12 steps back: Why your phone is NOT a camera

I’m Tom, I am a cameraholic…

Lens Issues~

1) Teeny tiny lens. Teeny tiny sensor. Weensy entrance pupil. To perform in low light this “thing” must borrow heavily from the sensor’s firmware programming for ISO leveraging. Auto ISO is a form of photographic payday loan-sharking. See Step Four.

2) Lens is exposed to pocket dust and icky-finger-dirt and we ignore this, because we are, after all, used to crappy images, as we groove in the euphoria of instant sRGB gratification.

3) Lens location. Soo convenient for the engineers, soo annoying for consumers. We are used to lenses being in the center, off center just throws us off. This feature also enables Step Five. It is a gateway flaw for mishandling addiction.

4) Auto ISO. Sensor size is about 1/4 inch square (see feature photo for scale) Indoors and at night this leads to blurry and noisy photos. The minute you walk out of a good bright light situation, into a darker one, your iPhone will yank up your ISO, slow down your shutter and poo all over your image file. The visually illiterate do not seem to mind; Auto ISO high noise is the new opiate of the masses. Shameful abdication of details.

5) Ergonomic Nightmare. Rather difficult (and I am being kind here) to shoot with one hand and not drop it. Hold, compose, focus, and try to press. Screen replacement anyone? See Step Three.

Control Issues~

6) Permanently fixed aperture of F/2.2. Where do I start on this photo optical mishegoss? The Holy Trinity of Photography, ISO, APERTURE, and SHUTTER is cruelly maimed here by presumptive hardware know-it-alls. With no aperture choice your depth of field options go away, forever. Camera virtuosity licks clean the plates of point-n-shoot comfort food.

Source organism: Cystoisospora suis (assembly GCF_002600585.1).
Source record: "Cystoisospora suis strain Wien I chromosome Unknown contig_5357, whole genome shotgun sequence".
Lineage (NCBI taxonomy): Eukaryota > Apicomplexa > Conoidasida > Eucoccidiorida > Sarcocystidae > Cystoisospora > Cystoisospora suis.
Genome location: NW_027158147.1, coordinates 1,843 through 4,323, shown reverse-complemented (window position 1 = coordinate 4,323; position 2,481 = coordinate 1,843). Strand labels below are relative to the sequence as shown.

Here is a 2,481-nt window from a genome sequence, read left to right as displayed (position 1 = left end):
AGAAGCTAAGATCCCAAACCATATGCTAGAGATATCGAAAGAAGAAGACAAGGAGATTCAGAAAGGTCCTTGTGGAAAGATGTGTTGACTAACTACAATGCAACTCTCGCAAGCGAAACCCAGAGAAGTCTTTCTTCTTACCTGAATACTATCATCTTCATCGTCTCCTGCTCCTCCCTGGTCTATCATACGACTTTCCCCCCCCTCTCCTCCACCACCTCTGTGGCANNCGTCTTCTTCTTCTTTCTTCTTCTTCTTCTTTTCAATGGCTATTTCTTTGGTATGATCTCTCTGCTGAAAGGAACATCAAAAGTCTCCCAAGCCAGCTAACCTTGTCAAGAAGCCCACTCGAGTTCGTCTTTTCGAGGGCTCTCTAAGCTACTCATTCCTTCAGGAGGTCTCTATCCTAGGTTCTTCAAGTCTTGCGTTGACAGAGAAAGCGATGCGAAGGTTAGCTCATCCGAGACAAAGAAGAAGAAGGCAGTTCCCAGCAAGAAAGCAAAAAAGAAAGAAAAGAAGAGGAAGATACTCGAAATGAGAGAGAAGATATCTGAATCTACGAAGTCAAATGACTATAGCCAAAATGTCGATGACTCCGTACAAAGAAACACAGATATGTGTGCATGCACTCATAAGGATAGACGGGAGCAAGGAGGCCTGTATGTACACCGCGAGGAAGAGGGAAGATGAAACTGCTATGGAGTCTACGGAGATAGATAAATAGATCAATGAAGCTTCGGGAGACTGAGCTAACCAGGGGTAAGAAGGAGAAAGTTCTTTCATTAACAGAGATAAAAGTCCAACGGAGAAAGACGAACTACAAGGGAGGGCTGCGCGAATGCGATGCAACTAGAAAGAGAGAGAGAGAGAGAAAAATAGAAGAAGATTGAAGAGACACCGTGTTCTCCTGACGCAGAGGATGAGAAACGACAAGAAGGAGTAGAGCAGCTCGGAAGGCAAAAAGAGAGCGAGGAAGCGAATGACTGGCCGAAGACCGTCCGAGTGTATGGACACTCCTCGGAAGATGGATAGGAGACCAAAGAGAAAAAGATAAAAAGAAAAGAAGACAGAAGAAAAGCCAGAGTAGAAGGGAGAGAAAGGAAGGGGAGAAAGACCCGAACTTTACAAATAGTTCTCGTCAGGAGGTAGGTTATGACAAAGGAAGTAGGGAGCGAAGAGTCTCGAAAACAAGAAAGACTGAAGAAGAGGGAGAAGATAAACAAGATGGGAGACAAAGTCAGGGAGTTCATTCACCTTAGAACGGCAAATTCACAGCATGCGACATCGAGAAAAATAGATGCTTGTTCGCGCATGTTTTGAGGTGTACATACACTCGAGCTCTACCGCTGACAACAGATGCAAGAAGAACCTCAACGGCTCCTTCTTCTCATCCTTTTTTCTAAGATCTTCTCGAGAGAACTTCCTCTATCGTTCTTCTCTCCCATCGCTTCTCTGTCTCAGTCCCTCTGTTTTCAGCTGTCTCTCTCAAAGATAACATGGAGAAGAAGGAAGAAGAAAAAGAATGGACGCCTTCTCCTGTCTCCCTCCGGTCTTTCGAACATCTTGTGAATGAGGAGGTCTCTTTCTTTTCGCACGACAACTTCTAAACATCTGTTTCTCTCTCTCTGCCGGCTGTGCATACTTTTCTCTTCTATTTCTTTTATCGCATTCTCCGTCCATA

7) Variable, unpredictable shutter speeds. More engineer inspired “Parent Mode” and More Trouble. That’s right. “Right here in River City!” The “smart” phone determines the exposure time, you do not; the minute you walk out of good bright light situation, your iPhone will use longer exposure times. The inherent problem here is less light = slower shutter speeds = blurry photographs. Very blurry photographs. All the time. Ad infinitum.  You’re but an innocent bystander, while the Devil of Photography (unintentional blur) ravages your images. Mercy Mercy Mercy.

8) Hokus Focus. Trying to focus a camera this is predisposed to shoot slow blurry images is an uphill battle. Fortunately it is one of the few controls we have that may compensate for wholesale Depth of Field capitulation by the Apple Brainiac Genii. Smart phone focus is gnarly and capricious. Tap the screen for the yellow box, and wait…and wait…for it to hunt and lock, and change the exposure! With diligence and patience one can prevail over this Damn-Foolproof engineering.

9) Exposure override. Touchy, touchy touchy! Perhaps in an uncharacteristic occurrence of consumer compassion, one of the engineers, (probably a woman), felt it would be helpful to give the user a way to brighten or darken the image prior to shooting. Thank God. Thing is, you need to be fast. Get the yellow box, tap the sun icon, and slide to adjust. But hurry the f up, you have 2 seconds, or you start over. Back to square yellow. Again…  Oh, and did I mention, try not to drop the phone?

10) Too much confluence. It is  phone, it is a music player, it is a human tracking device, it is your news source, your crumbs out of the forest, your pacifier, romantic partner, tool of eternal indulgence and heroin for boredom. With the rambling shutter and aperture, you do not have a camera, you have a vacuum cleaner for your cluttered moments in a chronically distracted life.

I never really got to Step Twelve. God issues, Sharing Issues, and Popsych issues. I am a mindfulness guy and believe a proper camera will support a much better flow toward deliberately excellent photographs. Finally this all suggests that the iPhone and its ilk will help separate out the real motivated photographers who will commit to DSLR/M cameras as instruments and hopefully find their way to PhotoTrainer World Headquarters in Palo Alto. ~Amen

Note: All photos for this blog were made with the Apple iPhone 6s, the 7 is on order.  😬  


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